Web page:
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On The Corner Masthead


July 21, 2017 | by Ross Eustis

Land's End, San Francisco

“The ultimate environmental piece,” John Luther Adams' 'Inuksuit' for up to 99 percussionists allows the audience to create their own experience. SFJAZZ and Golden Gate National Parks Conservancy team up to present the epic work at S.F.'s iconic Lands End on July 29 at 1pm – free to all – part of a weeklong John Luther Adams Festival. 

A note from John Luther Adams

In the concert hall, we shut out the outside world and concentrate our listening on a few carefully chosen sounds. Outdoors, we're challenged to expand our awareness to encompass a multiplicity of sounds - receiving messages not only from the composer and performers, but also from the larger world around us.

Each performance of Inuksuit is different, determined by the size of the ensemble and the specific instruments used, by the topology and vegetation of the site - even by the songs of the local birds. The musicians are dispersed widely throughout a large area. The listeners are also free to move around and discover their own individual listening points, actively shaping their experience.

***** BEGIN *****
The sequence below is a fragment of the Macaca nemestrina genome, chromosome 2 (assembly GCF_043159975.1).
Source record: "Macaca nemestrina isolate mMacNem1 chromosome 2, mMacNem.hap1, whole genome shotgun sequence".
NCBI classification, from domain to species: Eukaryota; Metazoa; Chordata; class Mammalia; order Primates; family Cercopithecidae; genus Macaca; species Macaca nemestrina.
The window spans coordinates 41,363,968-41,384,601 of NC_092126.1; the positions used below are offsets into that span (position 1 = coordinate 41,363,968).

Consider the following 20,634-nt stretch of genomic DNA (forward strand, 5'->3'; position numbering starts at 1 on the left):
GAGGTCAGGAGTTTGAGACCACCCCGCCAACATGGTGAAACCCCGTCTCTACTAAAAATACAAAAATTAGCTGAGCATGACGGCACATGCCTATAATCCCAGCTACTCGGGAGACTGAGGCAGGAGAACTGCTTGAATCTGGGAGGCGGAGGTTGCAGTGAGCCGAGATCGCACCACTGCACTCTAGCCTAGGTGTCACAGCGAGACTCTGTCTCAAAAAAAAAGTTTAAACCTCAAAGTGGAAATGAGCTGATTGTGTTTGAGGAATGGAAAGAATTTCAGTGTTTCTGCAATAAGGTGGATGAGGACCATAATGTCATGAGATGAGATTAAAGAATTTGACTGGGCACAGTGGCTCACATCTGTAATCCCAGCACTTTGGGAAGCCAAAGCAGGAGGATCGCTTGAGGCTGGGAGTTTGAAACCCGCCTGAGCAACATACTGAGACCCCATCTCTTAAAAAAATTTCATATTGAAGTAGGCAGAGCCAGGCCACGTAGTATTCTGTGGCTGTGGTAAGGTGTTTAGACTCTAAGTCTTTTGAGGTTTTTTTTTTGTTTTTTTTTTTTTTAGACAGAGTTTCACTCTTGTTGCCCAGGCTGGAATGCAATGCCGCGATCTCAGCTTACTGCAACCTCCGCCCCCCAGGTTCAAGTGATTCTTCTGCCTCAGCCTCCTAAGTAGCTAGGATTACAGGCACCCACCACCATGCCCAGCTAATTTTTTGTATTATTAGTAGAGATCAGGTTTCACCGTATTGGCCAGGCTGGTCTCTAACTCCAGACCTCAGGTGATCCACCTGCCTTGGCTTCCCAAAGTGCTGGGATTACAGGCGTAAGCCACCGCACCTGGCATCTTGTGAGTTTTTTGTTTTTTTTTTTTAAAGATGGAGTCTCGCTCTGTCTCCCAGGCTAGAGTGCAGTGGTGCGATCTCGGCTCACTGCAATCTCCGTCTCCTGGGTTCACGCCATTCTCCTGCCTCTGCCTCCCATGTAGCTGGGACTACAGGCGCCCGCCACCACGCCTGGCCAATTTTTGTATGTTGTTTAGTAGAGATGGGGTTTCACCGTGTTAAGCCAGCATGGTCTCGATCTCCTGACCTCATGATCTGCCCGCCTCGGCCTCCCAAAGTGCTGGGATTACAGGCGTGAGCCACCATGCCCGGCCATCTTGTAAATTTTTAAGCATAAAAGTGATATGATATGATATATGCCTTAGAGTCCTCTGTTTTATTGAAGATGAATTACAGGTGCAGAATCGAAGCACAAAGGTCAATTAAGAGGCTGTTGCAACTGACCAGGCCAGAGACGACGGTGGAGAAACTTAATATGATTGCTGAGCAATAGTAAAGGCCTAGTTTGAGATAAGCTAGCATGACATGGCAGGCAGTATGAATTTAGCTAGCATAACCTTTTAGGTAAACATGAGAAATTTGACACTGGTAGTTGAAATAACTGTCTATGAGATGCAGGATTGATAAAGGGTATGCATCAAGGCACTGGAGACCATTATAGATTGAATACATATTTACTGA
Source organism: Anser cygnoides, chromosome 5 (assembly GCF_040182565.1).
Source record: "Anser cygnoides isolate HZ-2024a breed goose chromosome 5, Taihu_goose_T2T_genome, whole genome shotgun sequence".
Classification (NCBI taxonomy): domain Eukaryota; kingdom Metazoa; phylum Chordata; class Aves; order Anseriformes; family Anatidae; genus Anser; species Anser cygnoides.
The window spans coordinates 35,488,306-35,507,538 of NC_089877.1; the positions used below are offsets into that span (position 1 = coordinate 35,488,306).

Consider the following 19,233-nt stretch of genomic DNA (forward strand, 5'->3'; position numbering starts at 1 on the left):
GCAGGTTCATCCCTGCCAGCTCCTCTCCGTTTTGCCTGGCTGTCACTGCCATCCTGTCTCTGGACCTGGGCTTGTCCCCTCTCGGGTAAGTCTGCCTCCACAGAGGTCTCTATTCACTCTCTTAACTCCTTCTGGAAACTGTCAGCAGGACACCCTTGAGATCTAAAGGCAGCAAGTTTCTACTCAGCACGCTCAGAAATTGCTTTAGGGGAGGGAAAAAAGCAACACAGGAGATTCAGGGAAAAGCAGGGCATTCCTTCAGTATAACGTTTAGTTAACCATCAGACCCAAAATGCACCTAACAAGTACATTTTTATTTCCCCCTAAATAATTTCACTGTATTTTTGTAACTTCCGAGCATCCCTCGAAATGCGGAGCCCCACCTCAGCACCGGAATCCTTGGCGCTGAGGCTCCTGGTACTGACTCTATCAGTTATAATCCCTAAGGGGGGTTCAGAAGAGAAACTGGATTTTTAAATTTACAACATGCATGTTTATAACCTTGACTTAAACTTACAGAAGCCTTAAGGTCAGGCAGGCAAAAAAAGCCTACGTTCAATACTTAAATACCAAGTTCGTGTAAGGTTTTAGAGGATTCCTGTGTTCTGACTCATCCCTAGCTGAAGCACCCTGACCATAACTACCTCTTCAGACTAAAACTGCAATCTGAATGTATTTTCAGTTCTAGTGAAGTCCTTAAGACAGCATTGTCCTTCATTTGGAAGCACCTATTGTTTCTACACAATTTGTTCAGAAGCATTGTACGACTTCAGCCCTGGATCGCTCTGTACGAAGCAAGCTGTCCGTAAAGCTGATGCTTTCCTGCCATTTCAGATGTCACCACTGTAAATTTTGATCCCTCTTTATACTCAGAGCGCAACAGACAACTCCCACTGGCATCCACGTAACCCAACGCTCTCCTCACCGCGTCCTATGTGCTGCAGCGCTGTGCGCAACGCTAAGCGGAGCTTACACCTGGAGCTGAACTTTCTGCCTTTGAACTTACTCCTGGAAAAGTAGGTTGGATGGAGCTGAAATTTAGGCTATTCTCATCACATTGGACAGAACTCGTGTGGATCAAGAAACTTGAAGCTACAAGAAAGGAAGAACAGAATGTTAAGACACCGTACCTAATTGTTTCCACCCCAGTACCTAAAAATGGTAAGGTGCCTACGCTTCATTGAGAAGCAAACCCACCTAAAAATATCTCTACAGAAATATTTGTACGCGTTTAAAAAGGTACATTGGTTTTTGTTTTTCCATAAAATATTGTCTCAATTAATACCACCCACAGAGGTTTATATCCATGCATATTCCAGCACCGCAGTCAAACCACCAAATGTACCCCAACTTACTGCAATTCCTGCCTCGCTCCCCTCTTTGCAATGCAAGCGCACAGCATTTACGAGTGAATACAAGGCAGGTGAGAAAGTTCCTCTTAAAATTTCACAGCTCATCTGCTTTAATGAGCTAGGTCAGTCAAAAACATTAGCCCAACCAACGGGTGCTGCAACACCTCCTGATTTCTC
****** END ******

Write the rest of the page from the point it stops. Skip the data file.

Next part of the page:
Inuksuit is inspired by the stone sentinels constructed over the centuries by the Inuit in the windswept expanse of the Arctic. Translated literally, the word "Inuksuit" means "to act in the capacity of the human.

As I composed Inuksuit, my thoughts were haunted by visions of the melting of the polar ice, the rising of the seas, and the questions of what may remain of humanity's presence after the waters recede. I imagined each musician and each listener as a solitary figure in a vast, open landscape. What I wasn't prepared for was the strong sense of community the piece seems to create.

Special thanks to Cantaloupe Music for footage.

San Francisco Classical Voice preview: "John Luther Adams Gets a Festival at SFJAZZ"